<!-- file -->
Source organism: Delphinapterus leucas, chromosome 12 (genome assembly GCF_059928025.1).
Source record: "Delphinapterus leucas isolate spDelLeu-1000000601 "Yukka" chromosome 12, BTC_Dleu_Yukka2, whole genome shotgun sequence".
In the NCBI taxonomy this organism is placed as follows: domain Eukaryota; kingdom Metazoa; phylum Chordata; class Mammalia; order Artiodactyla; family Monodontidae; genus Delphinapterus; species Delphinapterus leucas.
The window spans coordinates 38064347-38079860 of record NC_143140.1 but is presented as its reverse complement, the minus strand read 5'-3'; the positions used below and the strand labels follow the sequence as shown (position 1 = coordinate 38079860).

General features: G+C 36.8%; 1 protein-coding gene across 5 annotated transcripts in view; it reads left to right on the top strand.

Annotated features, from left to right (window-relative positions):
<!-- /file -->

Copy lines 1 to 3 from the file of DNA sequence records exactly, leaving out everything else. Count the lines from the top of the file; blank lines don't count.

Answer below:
Source organism: Delphinapterus leucas, chromosome 12 (genome assembly GCF_059928025.1).
Source record: "Delphinapterus leucas isolate spDelLeu-1000000601 "Yukka" chromosome 12, BTC_Dleu_Yukka2, whole genome shotgun sequence".
In the NCBI taxonomy this organism is placed as follows: domain Eukaryota; kingdom Metazoa; phylum Chordata; class Mammalia; order Artiodactyla; family Monodontidae; genus Delphinapterus; species Delphinapterus leucas.